France to Seek EU Humanitarian Help for Syria
PARIS – France's foreign minister gave a strong endorsement to the opposition Syrian National Council on Wednesday, and said he would seek EU-backed humanitarian corridors for Syrians amid a deadly crackdown on anti-government protests.
After a meeting with its leader, French Foreign Minister Alain Juppe called the Syrian National Council "the legitimate interlocutor with whom we want to continue working."
He said France would seek formal recognition for the group by the Arab League and other allies.
The Council's leader, Burhan Ghalioun, interpreted the French comments as a victory.
"We cannot have greater, more important recognition than what the minister just said. ... We have been recognized," Ghalioun told reporters afterward.
France, Syria's one-time colonial ruler, was the first country to formally recognize Libya's opposition early in Muammar Qaddafi's crackdown on protests, and France played a prominent role in the NATO-led campaign of airstrikes against Qaddafi's forces.
On Syria, France appears to be taking a slightly more cautious path.
"The military option is not on the agenda," Juppe said Wednesday, focusing instead on diplomatic efforts. "An armed reaction could provoke a real civil war inside Syria and that could be the worst situation for the country."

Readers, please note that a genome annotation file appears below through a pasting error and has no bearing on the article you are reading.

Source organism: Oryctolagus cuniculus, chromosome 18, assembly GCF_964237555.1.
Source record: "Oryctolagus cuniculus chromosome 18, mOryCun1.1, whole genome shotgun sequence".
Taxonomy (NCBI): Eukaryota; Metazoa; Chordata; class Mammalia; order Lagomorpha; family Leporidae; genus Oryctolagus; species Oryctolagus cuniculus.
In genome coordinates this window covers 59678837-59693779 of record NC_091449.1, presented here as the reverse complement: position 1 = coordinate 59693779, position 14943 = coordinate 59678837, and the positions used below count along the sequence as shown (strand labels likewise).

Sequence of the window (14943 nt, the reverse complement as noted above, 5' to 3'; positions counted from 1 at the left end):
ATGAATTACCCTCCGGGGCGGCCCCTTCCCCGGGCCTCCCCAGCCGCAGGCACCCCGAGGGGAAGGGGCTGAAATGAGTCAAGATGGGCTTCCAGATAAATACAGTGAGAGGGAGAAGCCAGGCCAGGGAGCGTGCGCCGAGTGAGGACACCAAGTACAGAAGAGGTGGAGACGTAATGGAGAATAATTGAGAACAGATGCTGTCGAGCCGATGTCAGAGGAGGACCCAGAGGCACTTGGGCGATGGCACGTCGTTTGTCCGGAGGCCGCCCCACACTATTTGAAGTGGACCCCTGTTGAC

"At the request of the Syrian National Council, we will ask our European partners about the possibility of launching humanitarian operations to alleviate the suffering of the population," Juppe said. "Should we create humanitarian corridors, or humanitarian zones?"
He did not elaborate on what such operations could entail.
Syrian President Bashar Assad is under mounting worldwide pressure to end eight months of bloodshed in which nearly 4,000 people have been reported killed.
Ghalioun, a longtime professor at the Sorbonne in Paris, said he wants the scattered Syrian opposition to find a "common platform" for the "fight for freedom."
He said he supports the Free Syrian Army, a group of thousands of army defectors, but only wants their backing for defensive actions, "to protect soldiers who have fled the army and protect peaceful demonstrators -- not in offensive actions against army positions."